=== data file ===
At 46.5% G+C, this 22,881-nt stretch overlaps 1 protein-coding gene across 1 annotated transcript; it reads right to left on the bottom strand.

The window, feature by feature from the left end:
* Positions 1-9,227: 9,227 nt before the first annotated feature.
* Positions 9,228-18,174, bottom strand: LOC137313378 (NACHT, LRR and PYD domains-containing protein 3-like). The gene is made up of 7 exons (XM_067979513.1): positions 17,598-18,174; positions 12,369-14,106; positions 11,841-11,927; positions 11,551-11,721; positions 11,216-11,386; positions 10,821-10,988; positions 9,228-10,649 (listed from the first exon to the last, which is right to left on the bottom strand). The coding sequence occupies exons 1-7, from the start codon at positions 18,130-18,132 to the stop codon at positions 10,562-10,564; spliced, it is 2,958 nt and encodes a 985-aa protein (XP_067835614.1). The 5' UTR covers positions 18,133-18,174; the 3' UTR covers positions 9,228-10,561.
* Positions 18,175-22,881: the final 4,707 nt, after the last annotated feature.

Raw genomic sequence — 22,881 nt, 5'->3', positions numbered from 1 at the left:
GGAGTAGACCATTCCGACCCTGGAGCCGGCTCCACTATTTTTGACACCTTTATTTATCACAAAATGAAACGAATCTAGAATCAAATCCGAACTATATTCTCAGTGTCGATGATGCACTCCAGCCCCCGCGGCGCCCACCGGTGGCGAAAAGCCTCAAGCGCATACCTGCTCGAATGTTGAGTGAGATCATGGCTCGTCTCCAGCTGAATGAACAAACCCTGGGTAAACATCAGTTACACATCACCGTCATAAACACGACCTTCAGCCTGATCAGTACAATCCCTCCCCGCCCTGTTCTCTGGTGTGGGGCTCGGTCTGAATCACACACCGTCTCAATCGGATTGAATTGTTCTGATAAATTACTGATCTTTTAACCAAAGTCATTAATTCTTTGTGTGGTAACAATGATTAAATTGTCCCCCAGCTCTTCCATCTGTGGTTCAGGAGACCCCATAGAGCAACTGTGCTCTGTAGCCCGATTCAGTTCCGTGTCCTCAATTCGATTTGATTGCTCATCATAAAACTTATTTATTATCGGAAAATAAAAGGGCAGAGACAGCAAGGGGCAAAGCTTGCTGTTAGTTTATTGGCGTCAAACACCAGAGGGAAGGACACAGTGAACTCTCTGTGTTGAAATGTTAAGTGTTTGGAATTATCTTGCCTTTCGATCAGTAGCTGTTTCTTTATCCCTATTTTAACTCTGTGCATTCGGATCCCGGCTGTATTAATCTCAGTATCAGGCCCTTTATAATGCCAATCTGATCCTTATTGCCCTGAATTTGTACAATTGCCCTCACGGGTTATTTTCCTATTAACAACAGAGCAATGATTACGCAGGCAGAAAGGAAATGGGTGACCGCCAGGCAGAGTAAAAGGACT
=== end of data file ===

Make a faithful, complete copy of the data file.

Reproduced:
At 46.5% G+C, this 22,881-nt stretch overlaps 1 protein-coding gene across 1 annotated transcript; it reads right to left on the bottom strand.

The window, feature by feature from the left end:
* Positions 1-9,227: 9,227 nt before the first annotated feature.
* Positions 9,228-18,174, bottom strand: LOC137313378 (NACHT, LRR and PYD domains-containing protein 3-like). The gene is made up of 7 exons (XM_067979513.1): positions 17,598-18,174; positions 12,369-14,106; positions 11,841-11,927; positions 11,551-11,721; positions 11,216-11,386; positions 10,821-10,988; positions 9,228-10,649 (listed from the first exon to the last, which is right to left on the bottom strand). The coding sequence occupies exons 1-7, from the start codon at positions 18,130-18,132 to the stop codon at positions 10,562-10,564; spliced, it is 2,958 nt and encodes a 985-aa protein (XP_067835614.1). The 5' UTR covers positions 18,133-18,174; the 3' UTR covers positions 9,228-10,561.
* Positions 18,175-22,881: the final 4,707 nt, after the last annotated feature.

Raw genomic sequence — 22,881 nt, 5'->3', positions numbered from 1 at the left:
GGAGTAGACCATTCCGACCCTGGAGCCGGCTCCACTATTTTTGACACCTTTATTTATCACAAAATGAAACGAATCTAGAATCAAATCCGAACTATATTCTCAGTGTCGATGATGCACTCCAGCCCCCGCGGCGCCCACCGGTGGCGAAAAGCCTCAAGCGCATACCTGCTCGAATGTTGAGTGAGATCATGGCTCGTCTCCAGCTGAATGAACAAACCCTGGGTAAACATCAGTTACACATCACCGTCATAAACACGACCTTCAGCCTGATCAGTACAATCCCTCCCCGCCCTGTTCTCTGGTGTGGGGCTCGGTCTGAATCACACACCGTCTCAATCGGATTGAATTGTTCTGATAAATTACTGATCTTTTAACCAAAGTCATTAATTCTTTGTGTGGTAACAATGATTAAATTGTCCCCCAGCTCTTCCATCTGTGGTTCAGGAGACCCCATAGAGCAACTGTGCTCTGTAGCCCGATTCAGTTCCGTGTCCTCAATTCGATTTGATTGCTCATCATAAAACTTATTTATTATCGGAAAATAAAAGGGCAGAGACAGCAAGGGGCAAAGCTTGCTGTTAGTTTATTGGCGTCAAACACCAGAGGGAAGGACACAGTGAACTCTCTGTGTTGAAATGTTAAGTGTTTGGAATTATCTTGCCTTTCGATCAGTAGCTGTTTCTTTATCCCTATTTTAACTCTGTGCATTCGGATCCCGGCTGTATTAATCTCAGTATCAGGCCCTTTATAATGCCAATCTGATCCTTATTGCCCTGAATTTGTACAATTGCCCTCACGGGTTATTTTCCTATTAACAACAGAGCAATGATTACGCAGGCAGAAAGGAAATGGGTGACCGCCAGGCAGAGTAAAAGGACT